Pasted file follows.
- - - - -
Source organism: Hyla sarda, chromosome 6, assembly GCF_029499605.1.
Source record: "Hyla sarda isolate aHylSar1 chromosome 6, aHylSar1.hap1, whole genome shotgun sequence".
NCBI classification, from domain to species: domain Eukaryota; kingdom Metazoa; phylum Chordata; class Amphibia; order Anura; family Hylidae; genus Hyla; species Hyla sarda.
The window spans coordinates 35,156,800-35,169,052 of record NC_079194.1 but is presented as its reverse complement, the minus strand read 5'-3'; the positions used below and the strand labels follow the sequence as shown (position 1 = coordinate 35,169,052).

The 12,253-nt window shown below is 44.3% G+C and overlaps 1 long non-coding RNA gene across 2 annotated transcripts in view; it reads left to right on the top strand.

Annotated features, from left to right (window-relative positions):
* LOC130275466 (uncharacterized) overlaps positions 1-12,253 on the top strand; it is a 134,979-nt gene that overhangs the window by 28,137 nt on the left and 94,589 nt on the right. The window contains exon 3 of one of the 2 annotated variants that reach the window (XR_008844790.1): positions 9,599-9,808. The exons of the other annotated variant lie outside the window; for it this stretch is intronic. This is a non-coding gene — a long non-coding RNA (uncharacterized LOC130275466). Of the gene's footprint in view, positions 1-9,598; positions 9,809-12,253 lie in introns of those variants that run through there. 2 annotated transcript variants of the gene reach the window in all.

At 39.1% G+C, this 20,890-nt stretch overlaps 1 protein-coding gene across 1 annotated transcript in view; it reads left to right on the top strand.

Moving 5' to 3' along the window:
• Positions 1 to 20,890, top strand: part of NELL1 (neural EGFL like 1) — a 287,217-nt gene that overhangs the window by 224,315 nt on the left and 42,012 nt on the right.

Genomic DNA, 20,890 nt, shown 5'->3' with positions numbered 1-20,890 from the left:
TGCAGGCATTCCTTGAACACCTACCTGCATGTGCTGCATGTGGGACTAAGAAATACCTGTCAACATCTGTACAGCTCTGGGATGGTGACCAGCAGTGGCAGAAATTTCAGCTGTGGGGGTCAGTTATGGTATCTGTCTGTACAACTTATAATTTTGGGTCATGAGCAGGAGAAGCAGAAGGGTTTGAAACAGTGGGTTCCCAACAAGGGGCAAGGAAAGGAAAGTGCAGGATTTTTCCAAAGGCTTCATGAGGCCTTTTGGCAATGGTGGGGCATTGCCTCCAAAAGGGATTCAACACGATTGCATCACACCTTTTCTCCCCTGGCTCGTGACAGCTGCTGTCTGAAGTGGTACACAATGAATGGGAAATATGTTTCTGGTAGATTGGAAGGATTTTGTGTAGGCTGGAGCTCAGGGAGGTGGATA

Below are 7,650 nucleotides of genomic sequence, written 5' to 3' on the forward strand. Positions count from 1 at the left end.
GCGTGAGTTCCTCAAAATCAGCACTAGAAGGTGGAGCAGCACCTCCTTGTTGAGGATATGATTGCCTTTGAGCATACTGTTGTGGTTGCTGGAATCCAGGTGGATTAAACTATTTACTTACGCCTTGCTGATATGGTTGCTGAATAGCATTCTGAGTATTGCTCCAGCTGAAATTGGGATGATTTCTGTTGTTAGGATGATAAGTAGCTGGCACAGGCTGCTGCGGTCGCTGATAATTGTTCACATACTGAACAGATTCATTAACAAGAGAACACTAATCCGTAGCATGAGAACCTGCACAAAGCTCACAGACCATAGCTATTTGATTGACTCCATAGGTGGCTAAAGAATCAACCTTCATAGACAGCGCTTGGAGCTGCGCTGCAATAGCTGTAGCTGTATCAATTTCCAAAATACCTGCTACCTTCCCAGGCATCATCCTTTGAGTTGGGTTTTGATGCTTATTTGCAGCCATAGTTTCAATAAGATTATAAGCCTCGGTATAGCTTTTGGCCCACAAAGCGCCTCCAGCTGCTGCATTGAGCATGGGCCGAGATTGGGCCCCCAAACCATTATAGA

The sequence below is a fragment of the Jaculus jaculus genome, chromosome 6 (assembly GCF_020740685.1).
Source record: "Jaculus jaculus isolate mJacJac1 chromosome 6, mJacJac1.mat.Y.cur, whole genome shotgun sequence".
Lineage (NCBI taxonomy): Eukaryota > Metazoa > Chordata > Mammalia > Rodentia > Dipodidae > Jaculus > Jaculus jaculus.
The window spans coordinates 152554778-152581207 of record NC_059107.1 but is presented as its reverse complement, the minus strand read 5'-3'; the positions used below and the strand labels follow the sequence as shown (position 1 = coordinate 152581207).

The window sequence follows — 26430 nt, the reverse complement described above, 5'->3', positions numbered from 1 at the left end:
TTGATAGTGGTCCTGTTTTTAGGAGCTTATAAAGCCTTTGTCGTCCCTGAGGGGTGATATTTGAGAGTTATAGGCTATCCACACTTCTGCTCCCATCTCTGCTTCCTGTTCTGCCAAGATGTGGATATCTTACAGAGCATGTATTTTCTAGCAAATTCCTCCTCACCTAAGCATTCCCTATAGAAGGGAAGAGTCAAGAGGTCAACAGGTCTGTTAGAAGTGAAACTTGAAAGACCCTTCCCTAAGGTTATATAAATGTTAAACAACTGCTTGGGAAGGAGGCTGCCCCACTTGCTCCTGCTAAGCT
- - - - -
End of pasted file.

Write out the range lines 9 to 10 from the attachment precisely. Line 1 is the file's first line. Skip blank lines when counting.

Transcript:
Moving 5' to 3' along the window:
• Positions 1 to 20,890, top strand: part of NELL1 (neural EGFL like 1) — a 287,217-nt gene that overhangs the window by 224,315 nt on the left and 42,012 nt on the right.